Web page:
Vintage-inspired neckline? Yes please!

I've been a long-time admirer of Jennifer Lauren Handmade patterns. I think she was one of the first pattern companies I came across when I first dipped my toe into the sewing waters. I absolutely loved the vintage-inspired aesthetic her patterns have - they had a nod to retro styles without being a pastiche. One hundred percent my cup of tea. But for some reason it's taken me this long to get around to making one of their patterns.

I spent my The Foldline birthday voucher on the Aisling Blouse pattern as I though it would be super practical for me and easily hackable, and already it's proving that.

I recently stocked this wonderful lemon fabric and knew immediately this would be perfect. I decided to make view A with the collar - I'm an utter sucker for a collar! - but I wanted to highlight it. I've seen quite a few makes of this blouse on Instagram where the blouse is made in a patterned fabric and the collar gets a bit lost in the print. I didn't want that - quite the opposite - I wanted to emphasise the collar, especially as it's such a pretty shape with that lovely square neckline.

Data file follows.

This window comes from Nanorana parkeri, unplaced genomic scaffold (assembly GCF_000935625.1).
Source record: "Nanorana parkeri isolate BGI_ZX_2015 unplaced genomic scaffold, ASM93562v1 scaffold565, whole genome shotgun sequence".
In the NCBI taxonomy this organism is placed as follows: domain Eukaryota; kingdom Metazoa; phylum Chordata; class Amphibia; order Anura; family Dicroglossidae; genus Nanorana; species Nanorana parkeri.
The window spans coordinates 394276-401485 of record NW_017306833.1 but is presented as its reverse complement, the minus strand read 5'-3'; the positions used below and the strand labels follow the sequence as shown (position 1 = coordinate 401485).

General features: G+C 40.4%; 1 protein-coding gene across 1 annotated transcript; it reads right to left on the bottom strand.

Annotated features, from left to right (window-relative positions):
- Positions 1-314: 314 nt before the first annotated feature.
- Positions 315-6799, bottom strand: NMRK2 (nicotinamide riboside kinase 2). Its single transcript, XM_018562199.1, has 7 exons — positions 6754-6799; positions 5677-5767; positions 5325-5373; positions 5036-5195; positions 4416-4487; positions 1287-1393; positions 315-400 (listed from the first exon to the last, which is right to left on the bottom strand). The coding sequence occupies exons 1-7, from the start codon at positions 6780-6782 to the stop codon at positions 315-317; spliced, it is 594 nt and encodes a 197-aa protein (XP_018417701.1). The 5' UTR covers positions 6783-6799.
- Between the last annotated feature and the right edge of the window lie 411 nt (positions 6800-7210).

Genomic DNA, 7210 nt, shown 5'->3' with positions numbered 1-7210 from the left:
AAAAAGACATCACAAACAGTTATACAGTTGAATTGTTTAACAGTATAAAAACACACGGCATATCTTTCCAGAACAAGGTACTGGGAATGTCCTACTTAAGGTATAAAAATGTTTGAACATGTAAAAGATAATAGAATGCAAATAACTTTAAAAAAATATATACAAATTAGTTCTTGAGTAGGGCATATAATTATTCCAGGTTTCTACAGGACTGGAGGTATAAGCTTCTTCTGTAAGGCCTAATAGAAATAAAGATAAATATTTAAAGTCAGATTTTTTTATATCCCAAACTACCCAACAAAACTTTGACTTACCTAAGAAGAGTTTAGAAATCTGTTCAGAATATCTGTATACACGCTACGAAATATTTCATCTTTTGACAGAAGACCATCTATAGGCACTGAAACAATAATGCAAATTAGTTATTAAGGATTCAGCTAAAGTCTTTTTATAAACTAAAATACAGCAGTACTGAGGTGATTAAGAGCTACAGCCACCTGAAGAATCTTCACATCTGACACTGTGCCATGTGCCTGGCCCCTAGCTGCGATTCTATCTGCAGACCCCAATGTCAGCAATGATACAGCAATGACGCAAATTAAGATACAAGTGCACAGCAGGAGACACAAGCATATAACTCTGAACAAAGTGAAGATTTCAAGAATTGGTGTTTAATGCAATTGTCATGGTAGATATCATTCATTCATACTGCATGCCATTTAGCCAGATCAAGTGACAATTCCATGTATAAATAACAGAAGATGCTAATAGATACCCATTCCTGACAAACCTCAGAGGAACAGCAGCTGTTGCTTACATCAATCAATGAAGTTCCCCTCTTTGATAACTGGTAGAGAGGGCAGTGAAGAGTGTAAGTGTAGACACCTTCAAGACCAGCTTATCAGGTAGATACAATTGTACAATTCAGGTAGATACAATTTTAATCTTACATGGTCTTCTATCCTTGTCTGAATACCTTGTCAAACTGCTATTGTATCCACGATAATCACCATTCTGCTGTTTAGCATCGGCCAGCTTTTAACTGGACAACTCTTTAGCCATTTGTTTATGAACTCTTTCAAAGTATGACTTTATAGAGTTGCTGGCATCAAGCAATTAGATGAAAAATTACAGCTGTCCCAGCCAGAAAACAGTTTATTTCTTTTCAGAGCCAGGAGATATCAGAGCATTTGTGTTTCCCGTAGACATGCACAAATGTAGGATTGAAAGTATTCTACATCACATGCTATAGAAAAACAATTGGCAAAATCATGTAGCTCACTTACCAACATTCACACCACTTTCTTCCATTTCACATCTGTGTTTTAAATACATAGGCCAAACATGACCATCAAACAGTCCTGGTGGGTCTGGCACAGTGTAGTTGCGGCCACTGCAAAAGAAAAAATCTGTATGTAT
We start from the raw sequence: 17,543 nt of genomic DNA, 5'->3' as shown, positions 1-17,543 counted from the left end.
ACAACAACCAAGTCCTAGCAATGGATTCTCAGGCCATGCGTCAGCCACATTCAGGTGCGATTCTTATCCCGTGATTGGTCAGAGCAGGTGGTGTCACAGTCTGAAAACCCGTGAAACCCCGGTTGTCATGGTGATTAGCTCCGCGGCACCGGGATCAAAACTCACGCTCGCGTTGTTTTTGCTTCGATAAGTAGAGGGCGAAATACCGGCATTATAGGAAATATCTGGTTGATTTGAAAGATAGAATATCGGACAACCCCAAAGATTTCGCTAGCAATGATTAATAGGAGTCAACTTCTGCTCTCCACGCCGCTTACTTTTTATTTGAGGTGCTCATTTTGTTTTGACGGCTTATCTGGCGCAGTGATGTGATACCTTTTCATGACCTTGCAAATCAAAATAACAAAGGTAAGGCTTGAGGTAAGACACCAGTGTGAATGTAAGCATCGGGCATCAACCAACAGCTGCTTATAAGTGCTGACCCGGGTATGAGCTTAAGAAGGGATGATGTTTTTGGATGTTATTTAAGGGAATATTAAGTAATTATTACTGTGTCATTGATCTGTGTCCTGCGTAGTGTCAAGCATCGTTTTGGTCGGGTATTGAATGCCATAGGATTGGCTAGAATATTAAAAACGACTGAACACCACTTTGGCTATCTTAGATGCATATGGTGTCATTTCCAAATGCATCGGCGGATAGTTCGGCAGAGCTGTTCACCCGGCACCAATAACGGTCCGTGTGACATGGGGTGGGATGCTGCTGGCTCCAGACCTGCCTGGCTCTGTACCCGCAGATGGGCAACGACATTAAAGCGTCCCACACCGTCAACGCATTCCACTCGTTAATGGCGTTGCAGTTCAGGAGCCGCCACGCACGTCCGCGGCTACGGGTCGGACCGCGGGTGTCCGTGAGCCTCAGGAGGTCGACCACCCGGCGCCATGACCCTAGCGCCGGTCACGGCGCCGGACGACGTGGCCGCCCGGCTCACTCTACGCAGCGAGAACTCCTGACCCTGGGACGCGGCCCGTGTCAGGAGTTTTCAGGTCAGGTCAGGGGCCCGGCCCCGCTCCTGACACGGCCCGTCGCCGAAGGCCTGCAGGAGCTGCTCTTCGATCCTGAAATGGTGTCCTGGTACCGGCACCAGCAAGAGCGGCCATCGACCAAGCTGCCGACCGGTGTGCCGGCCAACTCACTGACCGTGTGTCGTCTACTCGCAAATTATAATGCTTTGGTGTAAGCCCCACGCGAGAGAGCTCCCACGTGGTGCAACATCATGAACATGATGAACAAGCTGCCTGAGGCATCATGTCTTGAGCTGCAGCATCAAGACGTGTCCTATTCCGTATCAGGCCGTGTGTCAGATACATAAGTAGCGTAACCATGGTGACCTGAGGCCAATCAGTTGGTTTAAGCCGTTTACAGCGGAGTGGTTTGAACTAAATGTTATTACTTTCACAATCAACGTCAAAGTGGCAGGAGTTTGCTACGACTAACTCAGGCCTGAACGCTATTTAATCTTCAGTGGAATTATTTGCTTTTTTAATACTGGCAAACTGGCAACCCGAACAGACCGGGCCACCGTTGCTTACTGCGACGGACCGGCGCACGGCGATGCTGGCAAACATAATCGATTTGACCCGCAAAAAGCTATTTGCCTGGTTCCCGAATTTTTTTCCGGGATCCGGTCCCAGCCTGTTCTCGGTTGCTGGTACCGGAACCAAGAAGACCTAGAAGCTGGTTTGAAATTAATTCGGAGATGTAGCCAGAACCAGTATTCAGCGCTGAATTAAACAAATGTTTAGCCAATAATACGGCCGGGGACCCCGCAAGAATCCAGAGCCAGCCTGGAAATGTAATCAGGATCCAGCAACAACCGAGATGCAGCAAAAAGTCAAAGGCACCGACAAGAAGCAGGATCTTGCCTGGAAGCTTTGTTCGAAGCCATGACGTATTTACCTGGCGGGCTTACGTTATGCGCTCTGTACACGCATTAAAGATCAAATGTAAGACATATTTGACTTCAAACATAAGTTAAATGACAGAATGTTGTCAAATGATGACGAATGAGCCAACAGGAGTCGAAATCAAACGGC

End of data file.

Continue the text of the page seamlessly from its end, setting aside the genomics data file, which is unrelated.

I made two changes to the pattern - firstly to shorten the sleeves as I want this to be a summer blouse, and secondly to add a ruffle to the collar. I decided to only add ruffle to the long outside edge and not the short front edge. To create the ruffle I cut two strips of pink linen fabric (from my remnants stash), sewed them together to create one long strip and then ironed it in half lengthwise. I gathered the length of fabric using two rows of basting stitches and then sandwiched it between the outer and inner collar pieces. 


The blouse came together super quickly. I found the neckline was relatively straightforward. For a great result make sure you pivot the needle the moment you sew past the collar - that way you'll get the square neckline to start exactly where the collar finishes. You also need to make sure you clip into the seam allowance at that corner to create a super neat corner when pressing.

The sleeves went in pretty easily without too many hiccups and then it was just the finishing touches of buttons. I timed my visit to the studio of Ethel & Joan perfectly - I went there to pick up my wholesale order but I took my unfinished blouse with me. Louise (who runs Ethel and Joan) helped me to choose the perfect buttons - the yellow doughnuts look like they were made for this blouse.


And voila! The Aisling Blouse was complete. I found it a super speedy, super enjoyable sew and I can see myself making a lot of these down the line, especially if decide to hack it.